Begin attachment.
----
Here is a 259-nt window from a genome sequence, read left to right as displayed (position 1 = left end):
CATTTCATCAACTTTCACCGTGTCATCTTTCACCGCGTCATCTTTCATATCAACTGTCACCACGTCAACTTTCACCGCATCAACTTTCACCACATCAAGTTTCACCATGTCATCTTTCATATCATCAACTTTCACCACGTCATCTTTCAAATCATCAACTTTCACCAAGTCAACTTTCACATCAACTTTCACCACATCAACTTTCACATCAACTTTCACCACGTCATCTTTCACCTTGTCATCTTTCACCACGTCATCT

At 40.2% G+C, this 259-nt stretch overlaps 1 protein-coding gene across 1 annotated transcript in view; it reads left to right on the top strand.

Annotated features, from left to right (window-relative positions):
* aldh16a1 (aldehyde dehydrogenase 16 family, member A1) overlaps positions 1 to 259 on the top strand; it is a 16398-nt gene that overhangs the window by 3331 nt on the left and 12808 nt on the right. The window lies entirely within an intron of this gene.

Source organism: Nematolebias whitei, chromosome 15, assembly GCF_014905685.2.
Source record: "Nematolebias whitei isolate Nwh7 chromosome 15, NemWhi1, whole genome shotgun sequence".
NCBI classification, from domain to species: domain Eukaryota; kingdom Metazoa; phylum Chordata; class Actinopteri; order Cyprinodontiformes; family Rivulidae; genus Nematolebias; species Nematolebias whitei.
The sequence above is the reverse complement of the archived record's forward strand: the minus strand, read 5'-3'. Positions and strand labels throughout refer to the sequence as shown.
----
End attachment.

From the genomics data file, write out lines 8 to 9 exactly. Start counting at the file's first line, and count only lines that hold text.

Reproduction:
NCBI classification, from domain to species: domain Eukaryota; kingdom Metazoa; phylum Chordata; class Actinopteri; order Cyprinodontiformes; family Rivulidae; genus Nematolebias; species Nematolebias whitei.
The sequence above is the reverse complement of the archived record's forward strand: the minus strand, read 5'-3'. Positions and strand labels throughout refer to the sequence as shown.